The Caribbean region (excluding Haiti) should experience a modest growth of 2.2 percent in economic activity this year, according to the United Nations Economic Commission for Latin America and the Caribbean (ECLAC).
This would mean that several nations will still struggle to emerge from the global downturn, ECLAC said.
Most of CARICOM will be watching for signs that an economic recovery gains momentum in the United States and for an ease to economic problems in Britain and other European nations.
“Caribbean economic performances appeared to be tied to the slow growth of their trading partners emanating from the advanced industrial countries,” according to the Caribbean Center for Money and Finance.
Among the countries expecting an upturn this year is the Bahamas.
Bahamas Prime Minister Hubert Ingraham said it is now widely accepted that signs of economic recovery are beginning to emerge in a recent speech.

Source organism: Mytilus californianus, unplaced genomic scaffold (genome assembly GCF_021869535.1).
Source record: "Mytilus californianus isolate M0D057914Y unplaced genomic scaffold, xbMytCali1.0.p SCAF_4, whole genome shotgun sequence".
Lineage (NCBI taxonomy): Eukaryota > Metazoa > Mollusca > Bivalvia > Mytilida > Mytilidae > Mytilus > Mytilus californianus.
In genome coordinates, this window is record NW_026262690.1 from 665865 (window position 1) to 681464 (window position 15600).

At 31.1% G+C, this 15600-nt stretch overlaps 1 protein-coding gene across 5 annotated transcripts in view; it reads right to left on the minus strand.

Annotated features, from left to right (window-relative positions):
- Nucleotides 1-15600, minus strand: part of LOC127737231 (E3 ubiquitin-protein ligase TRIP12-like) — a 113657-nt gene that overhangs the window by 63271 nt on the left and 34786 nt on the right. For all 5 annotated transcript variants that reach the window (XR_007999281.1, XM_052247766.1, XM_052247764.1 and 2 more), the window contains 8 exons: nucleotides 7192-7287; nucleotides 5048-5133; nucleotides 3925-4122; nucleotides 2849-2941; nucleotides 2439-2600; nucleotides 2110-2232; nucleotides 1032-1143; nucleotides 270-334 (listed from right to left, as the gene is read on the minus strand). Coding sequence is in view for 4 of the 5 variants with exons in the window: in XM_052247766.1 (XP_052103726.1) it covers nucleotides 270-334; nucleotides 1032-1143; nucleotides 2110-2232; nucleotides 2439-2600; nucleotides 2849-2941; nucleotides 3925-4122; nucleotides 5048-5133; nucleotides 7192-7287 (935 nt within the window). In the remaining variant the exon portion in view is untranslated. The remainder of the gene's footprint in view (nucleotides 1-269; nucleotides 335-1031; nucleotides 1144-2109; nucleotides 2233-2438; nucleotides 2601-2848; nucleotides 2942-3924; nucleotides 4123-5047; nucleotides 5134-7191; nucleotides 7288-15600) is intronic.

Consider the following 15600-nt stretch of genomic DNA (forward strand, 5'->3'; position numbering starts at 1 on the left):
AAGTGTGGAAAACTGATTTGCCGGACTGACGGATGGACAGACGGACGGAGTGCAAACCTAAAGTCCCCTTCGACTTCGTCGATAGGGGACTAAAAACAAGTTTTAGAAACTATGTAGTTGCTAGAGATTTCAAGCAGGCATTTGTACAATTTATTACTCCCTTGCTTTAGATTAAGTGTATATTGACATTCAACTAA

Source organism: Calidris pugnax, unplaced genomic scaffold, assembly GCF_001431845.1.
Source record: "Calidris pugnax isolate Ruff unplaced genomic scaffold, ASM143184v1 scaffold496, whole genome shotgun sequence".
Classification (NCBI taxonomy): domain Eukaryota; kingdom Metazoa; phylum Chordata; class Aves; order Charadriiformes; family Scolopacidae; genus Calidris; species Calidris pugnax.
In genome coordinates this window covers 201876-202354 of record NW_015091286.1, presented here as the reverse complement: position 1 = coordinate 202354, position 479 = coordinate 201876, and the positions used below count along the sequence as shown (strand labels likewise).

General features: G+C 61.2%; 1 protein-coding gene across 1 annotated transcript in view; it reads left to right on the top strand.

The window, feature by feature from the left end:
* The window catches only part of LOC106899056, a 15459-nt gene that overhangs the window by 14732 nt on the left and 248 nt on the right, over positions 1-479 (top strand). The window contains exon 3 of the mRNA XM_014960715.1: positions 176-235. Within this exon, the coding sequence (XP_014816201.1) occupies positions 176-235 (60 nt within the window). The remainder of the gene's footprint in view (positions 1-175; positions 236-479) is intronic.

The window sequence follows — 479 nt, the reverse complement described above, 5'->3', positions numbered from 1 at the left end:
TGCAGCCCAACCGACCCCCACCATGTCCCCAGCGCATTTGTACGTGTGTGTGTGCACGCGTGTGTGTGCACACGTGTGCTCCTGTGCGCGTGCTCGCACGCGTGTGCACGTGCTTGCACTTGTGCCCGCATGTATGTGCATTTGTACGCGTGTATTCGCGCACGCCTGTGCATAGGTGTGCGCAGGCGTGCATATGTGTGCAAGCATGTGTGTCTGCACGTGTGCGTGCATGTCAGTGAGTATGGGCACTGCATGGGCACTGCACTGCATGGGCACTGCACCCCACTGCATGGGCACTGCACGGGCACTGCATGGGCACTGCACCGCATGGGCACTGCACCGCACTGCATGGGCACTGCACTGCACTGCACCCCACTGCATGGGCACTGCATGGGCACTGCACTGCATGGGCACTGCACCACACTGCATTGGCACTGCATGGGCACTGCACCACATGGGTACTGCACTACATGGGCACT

The Bahamas and other island nations dependent on tourism and financial services have been among the hardest hit by the downturn.
ECLAC said economic activity in these countries was driven by higher rice and gold production in Guyana and improving commodity prices in Suriname.
Jamaica and Antigua and Barbuda entered into formal arrangements with the International Monetary Fund (IMF) but fears that others would join the queue did not materialized.
Some tried to shore up finances by raising taxes and cutting expenditure like Barbados and St. Kitts and Nevis.
The Caribbean Center for Finance lamented that Caribbean economies are mired in high liquidity that refuses to be transformed into domestic lending. It cited Trinidad and Tobago as the most extreme case, where total deposits grew 22.7 percent year on year to June 2010, though loans outstanding grew by only 2.3 percent.
The high public debt, narrow revenue streams and a high liquidity-low credit ratio represent a worrying trend, according to ECLAC.